E-commerce can be defined as efficient when another sector, the logistics sector, also works. It is in fact essential that the distribution centres are located in strategic points, in order to reduce shipping costs. Secondly, the division of the goods and the place where they are stored before being shipped can't be underestimated. If there is too little merchandise in the stores this could mean fewer sales and higher shipping costs. If, on the other hand, there were too many goods in other locations, this could represent a problem from the point of view of the sorting and possible shipment to different locations. Precisely to overcome all these problems, an industry-leading partner like Amazon could represent a strategic resource, which is why Jeff Bezos' attempt in the fashion world could work precisely on the basis of the logistic support that Amazon is able to offer to brands.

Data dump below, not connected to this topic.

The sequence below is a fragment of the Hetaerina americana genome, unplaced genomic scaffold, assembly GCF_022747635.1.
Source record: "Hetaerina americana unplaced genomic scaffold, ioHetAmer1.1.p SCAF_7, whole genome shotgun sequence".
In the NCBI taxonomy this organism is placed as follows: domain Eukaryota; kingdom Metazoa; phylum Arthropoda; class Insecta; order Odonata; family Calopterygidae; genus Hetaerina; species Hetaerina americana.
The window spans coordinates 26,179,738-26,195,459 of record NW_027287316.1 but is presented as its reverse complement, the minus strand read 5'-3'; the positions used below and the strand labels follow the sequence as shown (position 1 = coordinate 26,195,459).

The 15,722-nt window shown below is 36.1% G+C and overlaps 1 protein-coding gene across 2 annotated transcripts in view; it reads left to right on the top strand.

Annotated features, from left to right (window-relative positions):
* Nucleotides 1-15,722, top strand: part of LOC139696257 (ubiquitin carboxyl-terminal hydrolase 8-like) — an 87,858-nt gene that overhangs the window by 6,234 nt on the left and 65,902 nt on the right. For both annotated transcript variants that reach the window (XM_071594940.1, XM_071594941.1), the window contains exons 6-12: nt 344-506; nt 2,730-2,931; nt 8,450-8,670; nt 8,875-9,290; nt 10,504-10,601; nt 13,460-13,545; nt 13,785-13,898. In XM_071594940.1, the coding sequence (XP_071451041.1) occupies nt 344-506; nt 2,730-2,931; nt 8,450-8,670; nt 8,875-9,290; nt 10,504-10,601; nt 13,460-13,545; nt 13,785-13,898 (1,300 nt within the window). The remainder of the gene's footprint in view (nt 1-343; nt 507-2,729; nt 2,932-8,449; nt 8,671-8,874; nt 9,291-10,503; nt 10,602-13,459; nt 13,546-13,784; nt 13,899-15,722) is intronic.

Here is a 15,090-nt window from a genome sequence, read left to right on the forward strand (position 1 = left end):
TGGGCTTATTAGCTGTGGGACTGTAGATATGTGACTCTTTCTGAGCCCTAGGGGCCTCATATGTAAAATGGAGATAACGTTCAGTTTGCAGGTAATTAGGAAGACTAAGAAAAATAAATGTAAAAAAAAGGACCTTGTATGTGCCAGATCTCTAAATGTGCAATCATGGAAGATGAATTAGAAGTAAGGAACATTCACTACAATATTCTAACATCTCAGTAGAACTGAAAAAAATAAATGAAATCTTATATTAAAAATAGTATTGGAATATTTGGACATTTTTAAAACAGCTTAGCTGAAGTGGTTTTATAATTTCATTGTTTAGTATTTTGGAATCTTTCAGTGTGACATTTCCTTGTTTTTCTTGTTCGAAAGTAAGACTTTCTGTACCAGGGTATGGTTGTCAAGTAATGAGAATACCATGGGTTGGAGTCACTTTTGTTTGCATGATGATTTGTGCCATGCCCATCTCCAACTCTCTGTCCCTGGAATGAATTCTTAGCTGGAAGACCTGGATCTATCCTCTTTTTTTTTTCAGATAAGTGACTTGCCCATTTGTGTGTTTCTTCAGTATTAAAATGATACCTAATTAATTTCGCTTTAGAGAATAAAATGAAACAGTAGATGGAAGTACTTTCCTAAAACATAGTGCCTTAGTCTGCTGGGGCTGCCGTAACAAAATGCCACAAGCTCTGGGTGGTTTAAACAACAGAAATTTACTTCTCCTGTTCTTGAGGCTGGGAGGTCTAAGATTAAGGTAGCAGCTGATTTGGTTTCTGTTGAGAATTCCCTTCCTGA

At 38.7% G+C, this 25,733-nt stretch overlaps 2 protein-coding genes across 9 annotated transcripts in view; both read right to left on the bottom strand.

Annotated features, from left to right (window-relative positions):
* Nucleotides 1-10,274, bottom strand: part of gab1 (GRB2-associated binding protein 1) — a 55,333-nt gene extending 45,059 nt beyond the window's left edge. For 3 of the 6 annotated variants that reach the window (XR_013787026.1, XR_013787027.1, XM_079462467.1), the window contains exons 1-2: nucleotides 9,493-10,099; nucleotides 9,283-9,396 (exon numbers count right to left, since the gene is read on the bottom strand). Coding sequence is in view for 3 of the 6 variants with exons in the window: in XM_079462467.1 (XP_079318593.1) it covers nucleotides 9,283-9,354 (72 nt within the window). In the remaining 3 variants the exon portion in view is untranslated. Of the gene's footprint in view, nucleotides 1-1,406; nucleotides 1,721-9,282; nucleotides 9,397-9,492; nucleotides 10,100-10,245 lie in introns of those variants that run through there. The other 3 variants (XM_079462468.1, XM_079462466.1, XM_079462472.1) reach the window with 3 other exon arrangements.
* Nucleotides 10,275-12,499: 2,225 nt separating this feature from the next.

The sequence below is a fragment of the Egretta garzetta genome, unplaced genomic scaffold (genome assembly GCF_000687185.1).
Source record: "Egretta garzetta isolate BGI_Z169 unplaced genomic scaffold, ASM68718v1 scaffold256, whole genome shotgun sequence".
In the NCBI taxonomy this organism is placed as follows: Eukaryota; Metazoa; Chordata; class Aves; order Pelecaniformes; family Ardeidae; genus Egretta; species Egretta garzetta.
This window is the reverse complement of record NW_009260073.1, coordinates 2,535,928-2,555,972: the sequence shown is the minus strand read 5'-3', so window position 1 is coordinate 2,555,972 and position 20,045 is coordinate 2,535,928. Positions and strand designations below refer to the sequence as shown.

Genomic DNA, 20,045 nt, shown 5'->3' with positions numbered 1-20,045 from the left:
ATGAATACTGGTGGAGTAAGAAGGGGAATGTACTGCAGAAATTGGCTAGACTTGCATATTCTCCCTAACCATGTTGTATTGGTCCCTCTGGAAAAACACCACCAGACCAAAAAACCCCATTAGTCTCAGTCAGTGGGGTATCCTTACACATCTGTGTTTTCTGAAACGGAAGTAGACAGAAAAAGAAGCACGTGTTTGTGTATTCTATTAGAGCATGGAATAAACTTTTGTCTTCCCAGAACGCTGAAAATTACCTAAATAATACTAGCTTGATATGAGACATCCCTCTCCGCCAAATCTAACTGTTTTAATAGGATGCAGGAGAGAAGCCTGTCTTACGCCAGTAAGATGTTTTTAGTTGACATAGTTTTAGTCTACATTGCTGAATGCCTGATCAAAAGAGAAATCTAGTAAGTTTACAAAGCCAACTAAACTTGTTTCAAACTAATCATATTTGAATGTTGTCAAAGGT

Will it be enough? 

With a supply chain completely disrupted by the health emergency, further aggravated by new measures to contain the virus, it is not clear if and how fashion brands will be able to survive a potential second lockdown. After the return of sweatpants and the debate on leisurewear, it's yet to be seen how we will dress after curfews and limitations, and it could be precisely on this point, the possible discovery of a new trend or the introduction of a new mainstream aesthetic, that the survival of many fashion brands might depend.